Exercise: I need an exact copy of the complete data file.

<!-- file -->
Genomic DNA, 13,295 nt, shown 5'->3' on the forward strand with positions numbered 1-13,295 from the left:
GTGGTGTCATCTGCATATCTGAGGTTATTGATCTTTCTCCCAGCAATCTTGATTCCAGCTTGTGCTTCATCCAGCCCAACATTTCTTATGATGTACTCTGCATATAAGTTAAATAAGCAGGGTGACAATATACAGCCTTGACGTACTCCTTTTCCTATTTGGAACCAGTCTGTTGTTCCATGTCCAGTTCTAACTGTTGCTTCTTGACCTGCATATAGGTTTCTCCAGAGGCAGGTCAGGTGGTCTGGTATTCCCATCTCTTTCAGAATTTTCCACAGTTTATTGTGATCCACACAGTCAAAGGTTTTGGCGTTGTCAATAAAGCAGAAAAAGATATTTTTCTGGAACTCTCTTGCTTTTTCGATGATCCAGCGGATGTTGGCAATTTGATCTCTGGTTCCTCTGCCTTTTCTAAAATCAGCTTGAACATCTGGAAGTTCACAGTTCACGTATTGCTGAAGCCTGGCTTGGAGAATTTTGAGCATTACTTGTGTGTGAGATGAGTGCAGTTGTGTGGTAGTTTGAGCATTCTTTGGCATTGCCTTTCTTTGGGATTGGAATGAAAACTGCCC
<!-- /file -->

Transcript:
Genomic DNA, 13,295 nt, shown 5'->3' on the forward strand with positions numbered 1-13,295 from the left:
GTGGTGTCATCTGCATATCTGAGGTTATTGATCTTTCTCCCAGCAATCTTGATTCCAGCTTGTGCTTCATCCAGCCCAACATTTCTTATGATGTACTCTGCATATAAGTTAAATAAGCAGGGTGACAATATACAGCCTTGACGTACTCCTTTTCCTATTTGGAACCAGTCTGTTGTTCCATGTCCAGTTCTAACTGTTGCTTCTTGACCTGCATATAGGTTTCTCCAGAGGCAGGTCAGGTGGTCTGGTATTCCCATCTCTTTCAGAATTTTCCACAGTTTATTGTGATCCACACAGTCAAAGGTTTTGGCGTTGTCAATAAAGCAGAAAAAGATATTTTTCTGGAACTCTCTTGCTTTTTCGATGATCCAGCGGATGTTGGCAATTTGATCTCTGGTTCCTCTGCCTTTTCTAAAATCAGCTTGAACATCTGGAAGTTCACAGTTCACGTATTGCTGAAGCCTGGCTTGGAGAATTTTGAGCATTACTTGTGTGTGAGATGAGTGCAGTTGTGTGGTAGTTTGAGCATTCTTTGGCATTGCCTTTCTTTGGGATTGGAATGAAAACTGCCC